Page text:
LOUISVILLE, Ky. (WDRB) -- School wasn't always easy for Victor Hernandez Gonzalez, a fifth-grade student at Coral Ridge Elementary.
"I used to get mad a whole lot, like a lot, like anger issues," said Victor, 10. "But now I'm able to keep it all calm. Things are smooth."
His days of disruptions behind him, Victor is considered a model student by his teachers at Coral Ridge. He credits Tracey Roberts, a mental health practitioner at the school who started her new role in November, with helping him make that transformation last year.
"One day is just a day, but the other one's a new day, a great day," Victor said.
Jefferson County Public Schools dramatically increased its number of school-based mental health professionals in hopes of reaching kids like Victor and helping them through issues they're dealing with inside and outside their school's walls.
The district has 109 of its 130 mental health practitioner jobs filled and previously had 68 mental health counselors on staff, according to JCPS Communications Director Renee Murphy.
Roberts says there's evidence that the efforts of her and her colleagues are paying off. Mental health practitioners go over district- and school-level data monthly, and during this month's meeting, Stephen Lin, a JCPS research and evaluation specialist, said school attendance is improving while suspensions are dropping across the district.
She believes putting a greater emphasis on students' social and emotional needs will also yield results academically.
"We are definitely worth having, and we are definitely having an impact in kids' lives," Roberts said.
Roberts, a former Coral Ridge receptionist who transitioned to mental health counseling after earning her master's degree in school guidance counseling at Spalding University, works with about 25 kids now, seven or eight of them in one-on-one settings. They’re generally referred to her by their teachers or parents, she said.
More than a week into the 2019-20 school year, Roberts is still building relationships with those Coral Ridge students she sees regularly. Trust is particularly important in a position where helping some of the district's youngest learners grapple with complex emotions or devastating traumas is critical.
"We have kids who've dealt with homelessness," Roberts said. "We have kids who've dealt with, they don't have enough food. Here for these seven hours, they feel safe and they feel comforted, and I'm just trying my best to equip them with resources and tools and strategies that when I'm not with them that they can use at home to hopefully help them feel calm and safe as well."
That sense of calm and safety starts in Roberts' office. She uses soft lighting and a scented candle warmer -- eucalyptus mint filled the air on Friday -- to help set a relaxing mood in her space. A bean bag and pillows lie in one corner of her office, and a small table and chairs line the wall.
Her shelves are filled with things like books and board and card games, which can be helpful resources to help kids deal with adversity.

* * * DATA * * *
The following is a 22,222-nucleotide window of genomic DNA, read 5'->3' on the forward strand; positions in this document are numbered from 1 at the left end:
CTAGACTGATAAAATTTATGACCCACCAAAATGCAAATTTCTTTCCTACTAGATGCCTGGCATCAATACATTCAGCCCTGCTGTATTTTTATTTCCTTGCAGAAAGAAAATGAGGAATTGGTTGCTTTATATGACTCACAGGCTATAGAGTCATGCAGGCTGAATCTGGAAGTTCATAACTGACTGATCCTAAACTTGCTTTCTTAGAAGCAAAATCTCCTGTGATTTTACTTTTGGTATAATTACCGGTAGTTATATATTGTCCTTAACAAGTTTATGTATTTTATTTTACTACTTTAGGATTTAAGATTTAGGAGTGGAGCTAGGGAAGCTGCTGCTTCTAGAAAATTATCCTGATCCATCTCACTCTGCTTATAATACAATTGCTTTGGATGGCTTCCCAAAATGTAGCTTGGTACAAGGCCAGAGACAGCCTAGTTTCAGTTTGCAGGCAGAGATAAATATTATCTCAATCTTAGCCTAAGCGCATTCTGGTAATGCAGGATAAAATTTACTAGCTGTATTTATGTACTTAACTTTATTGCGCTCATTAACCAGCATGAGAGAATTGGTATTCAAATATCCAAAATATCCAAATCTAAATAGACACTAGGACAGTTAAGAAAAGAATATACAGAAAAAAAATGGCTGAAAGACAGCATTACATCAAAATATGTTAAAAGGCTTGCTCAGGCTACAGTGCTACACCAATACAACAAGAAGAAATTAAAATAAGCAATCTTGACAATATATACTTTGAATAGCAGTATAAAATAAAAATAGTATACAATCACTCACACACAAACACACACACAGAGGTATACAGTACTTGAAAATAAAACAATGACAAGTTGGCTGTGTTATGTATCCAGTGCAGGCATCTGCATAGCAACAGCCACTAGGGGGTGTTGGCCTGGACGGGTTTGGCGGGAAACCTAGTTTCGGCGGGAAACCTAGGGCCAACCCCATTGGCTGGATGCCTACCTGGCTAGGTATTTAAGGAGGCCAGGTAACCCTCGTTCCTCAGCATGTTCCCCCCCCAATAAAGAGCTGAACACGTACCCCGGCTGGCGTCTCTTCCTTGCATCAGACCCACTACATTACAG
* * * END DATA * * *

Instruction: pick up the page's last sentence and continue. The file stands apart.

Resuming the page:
"Something as simple as Uno, you're teaching kids how to follow rules," Roberts said, noting that she gets frustrated when another player hands her a draw-four card. "You can be teaching kids that sometimes things happen and you just roll with it."
Mental health practitioners like Roberts serve as their building leads in developing strategies centered around trauma-informed care. That means they get professional development in that area, which they then use to train the schools' teachers and staff.
Teachers shouldn't take it personally when kids shut down during class, Roberts said. Students might need time in the classroom's "cooldown corner," and if teachers need her help, Roberts says she's just a phone call away.
Sometimes she can recognize when students are having a difficult time just by looking at them. Cheerful students suddenly becoming sullen and clenched fists are among signs that they're dealing with issues.
"The biggest thing is building relationships and learning and knowing your population and the students you're dealing with," she said.
Those relationships extend to the kids' parents. Roberts can see students individually up to three times before parents need to give their permission for the sessions to continue, and all group session participants need parental consent before Roberts can work with them.
At times, parents have balked at getting school-based mental health services for their kids. But far more often than not, a phone call from Roberts can change their minds.
"I talk to parents, and I say it as, 'If your child had strep throat would you take them to the doctor, and if the doctor said you need an antibiotic would you get it for them?'" Roberts said. "… We need to take care of our mental mindset and our mental health just as we would anything physical because a lot of our mental can feed into our physical."
Roberts says hearing teachers say some of her friends -- as she calls students like Victor -- have become model students in their classrooms is her favorite part of the job.
She wishes she had had someone to help her through issues in her childhood, a major reason behind her decision to change careers.
"If I had to give you one sentence of why I do what I do, it's because I want to be who I needed when I was younger and I didn't have," Roberts said. "And if I am the one person in this building that they feel safe with and that they can just cry to or they can sit in here and yell to or just not even talk to me but they just come in here and calm down and they’re good to go, then I've done what I wanted to do."
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